Based on over 40 years spent “in the trenches,” A Different Perspective offers a unique viewpoint to help you thrive. 

Al Cleinman shares:

  • How to discover what’s at the core of your success
  • How to envision and realize your dreams
  • How to get the monkey of ownership off your back
  • How to attain patient loyalty that lasts a lifetime
  • How to live a fulfilling life beyond your profession 
Definitely worth the read for any health professional that wants to set the bar high and exceed their patients expectations and Wow! them.
Tory W. Moore
Excellent read. This book really helps you to assess your performance as a business owner, while helping you to set tangible goals to govern your practice and manage your staff. I'd definitely recommend it to both established and new optometry practice owners.
Courtney Thompson
The wisdom that is shared is invaluable and I wish I would have been exposed to Al's 'Different Perspective' many years ago - I have no doubt it would have enriched my professional and personal life by helping me work smarter rather than harder.
Doc Scott

About Al Cleinman

For over 40 years, Al Cleinman has been a leader in the eye care industry. Along the way, he has built over 25 companies and divisions of companies and has launched countless products and services. He’s not done.

Since 1989, Al and his consulting team have been trusted advisors to many of optometry’s most successful leaders. His unique firm provides assistance in the management of change through a variety of mechanisms designed to help clients build, buy, sell, and improve. A prolific writer and compelling speaker, Al has been a columnist for Optometric Management and Eyecare Business, and he writes the popular Al’s Blog from which readers gain valuable insight on issues that impact our industry. 

All of us walk through life with certain preconceptions.  These “opinions based on inadequate information” are often a barrier to our ability to effectively lead and make decisions.  In our work as consultants, we’ve witnessed countless examples of bad decision-making based upon false information or misconceptions.   And, as a leader, I’m sometimes painfully reminded of my own “head trash.”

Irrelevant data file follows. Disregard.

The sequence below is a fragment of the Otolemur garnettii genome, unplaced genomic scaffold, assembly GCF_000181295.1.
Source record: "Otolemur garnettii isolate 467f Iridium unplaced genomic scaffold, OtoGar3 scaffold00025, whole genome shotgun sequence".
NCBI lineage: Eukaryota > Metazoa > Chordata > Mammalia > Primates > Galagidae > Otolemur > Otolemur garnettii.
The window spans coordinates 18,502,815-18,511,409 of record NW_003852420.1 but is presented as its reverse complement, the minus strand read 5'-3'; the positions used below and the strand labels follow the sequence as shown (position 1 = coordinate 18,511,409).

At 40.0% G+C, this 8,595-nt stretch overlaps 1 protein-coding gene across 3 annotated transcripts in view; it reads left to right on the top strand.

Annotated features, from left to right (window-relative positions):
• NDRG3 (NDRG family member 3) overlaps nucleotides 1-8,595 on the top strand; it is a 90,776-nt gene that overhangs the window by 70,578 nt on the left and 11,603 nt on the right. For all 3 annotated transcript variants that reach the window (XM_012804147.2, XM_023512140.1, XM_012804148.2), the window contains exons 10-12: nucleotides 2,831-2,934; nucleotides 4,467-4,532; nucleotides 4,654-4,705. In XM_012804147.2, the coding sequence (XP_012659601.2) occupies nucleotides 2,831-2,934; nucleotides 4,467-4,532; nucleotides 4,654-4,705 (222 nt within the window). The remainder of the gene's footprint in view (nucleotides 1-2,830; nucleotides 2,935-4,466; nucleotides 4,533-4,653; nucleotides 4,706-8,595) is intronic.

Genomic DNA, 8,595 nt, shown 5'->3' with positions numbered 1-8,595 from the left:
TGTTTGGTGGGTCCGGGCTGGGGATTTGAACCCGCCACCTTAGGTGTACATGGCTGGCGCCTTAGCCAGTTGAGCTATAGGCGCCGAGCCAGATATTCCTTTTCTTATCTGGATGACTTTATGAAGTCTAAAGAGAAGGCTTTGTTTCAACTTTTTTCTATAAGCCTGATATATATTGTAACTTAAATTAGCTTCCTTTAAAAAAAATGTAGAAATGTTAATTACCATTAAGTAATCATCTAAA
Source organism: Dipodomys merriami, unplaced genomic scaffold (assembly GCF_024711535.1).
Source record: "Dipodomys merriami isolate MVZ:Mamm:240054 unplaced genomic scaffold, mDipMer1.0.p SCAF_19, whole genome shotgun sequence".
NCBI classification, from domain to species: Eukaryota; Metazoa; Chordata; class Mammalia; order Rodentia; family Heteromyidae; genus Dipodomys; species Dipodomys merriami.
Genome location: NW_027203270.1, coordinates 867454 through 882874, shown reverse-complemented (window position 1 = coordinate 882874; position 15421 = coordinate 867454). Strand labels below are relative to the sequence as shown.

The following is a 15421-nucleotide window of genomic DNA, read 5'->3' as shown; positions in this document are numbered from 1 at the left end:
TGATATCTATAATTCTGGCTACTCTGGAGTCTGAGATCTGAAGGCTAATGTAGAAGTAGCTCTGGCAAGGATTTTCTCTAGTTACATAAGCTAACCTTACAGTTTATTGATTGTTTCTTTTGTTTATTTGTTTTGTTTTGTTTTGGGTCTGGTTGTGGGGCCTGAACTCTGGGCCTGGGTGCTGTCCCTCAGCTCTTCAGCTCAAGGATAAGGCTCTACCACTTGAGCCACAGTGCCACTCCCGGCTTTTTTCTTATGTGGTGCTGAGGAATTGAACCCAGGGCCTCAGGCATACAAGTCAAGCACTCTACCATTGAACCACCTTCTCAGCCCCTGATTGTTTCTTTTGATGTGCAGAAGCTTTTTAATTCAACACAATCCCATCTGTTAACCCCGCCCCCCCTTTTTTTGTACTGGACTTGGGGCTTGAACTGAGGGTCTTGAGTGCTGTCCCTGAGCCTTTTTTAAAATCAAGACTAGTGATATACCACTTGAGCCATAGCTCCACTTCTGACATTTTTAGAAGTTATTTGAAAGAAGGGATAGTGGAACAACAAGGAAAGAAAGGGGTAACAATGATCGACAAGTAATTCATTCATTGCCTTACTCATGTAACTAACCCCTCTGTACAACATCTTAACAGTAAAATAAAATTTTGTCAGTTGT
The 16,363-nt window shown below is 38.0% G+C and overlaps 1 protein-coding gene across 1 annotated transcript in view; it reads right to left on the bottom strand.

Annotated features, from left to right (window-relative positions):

Consider what you have experienced in the past:

Observationally, these misconceptions often arise from our inability to separate fact from opinion.  Often, our own fears cause us to jump to conclusions without doing our homework.  Such actions, or lack of action, are the “Achilles heel” of many leaders.  We’re all guilty of it from time to time; some of us more so than others.  Perhaps there’s a solution?

Recently, I had an amazing adventure in New York City.  “Dialogue in the Dark” is, in simple terms, a hands-on museum where attendees actually experience what it’s like to be blind.  Participants are provided with a walking cane and a visually-impaired guide.  We then made our way through a series of rooms designed to emulate certain environments; Central Park, a store, a train, etc…in complete darkness.  We heard the sounds.  We experienced the smells.  We touched railings, mailboxes, grocery items and the like.  We used technology designed to help us understand what we might be buying in a grocery store.  We crossed streets and climbed stairs.  We felt the sway of a rail car and the texture of a shirt.  We bumped into doors and each other.  Our guide was immensely helpful.  His coaching and direction made the experience far less painful.  Frankly, had it not been for him, we would have likely been very scared and, at times, in danger.  Our guide, you see, had walked in our “new shoes” since birth.

Yes, at times, we were afraid.  At times we laughed at our foibles.  But, above all, what was most noticeable to me was a heightened awareness of things that might have otherwise gone unnoticed.  I listened more carefully.  I smelled more deeply.  I felt with a more sensitive touch.

As I reflected on this most enjoyable and insightful experience, I concluded a life’s lesson.  It’s hard to imagine how we might react to the loss of something as basic as our vision.  But it happens to people daily.  And while such a loss is traumatic and sad, people adapt.  Their other senses kick in.  They learn to look at life from a different perspective.  They learn to work-around barriers.  And they survive and they thrive.  What can we learn from this?

As I thought about my experience, I concluded that one might actually orchestrate the loss of misconceptions.  What might happen if I ignored my negative opinion about someone?  What might I learn if I looked at a problem from a different perspective?  What might I conclude if I did more research into an opportunity that I had previously discounted?  What possibilities might open up if I set aside my current approach…and used a different “sense?”  What might occur if I, figuratively, use my left hand instead of my usual right?  What might I learn if I “close my eyes?”

Next time you find yourself jumping to conclusions, consider a different approach; a different perspective.  And consider using an experienced guide.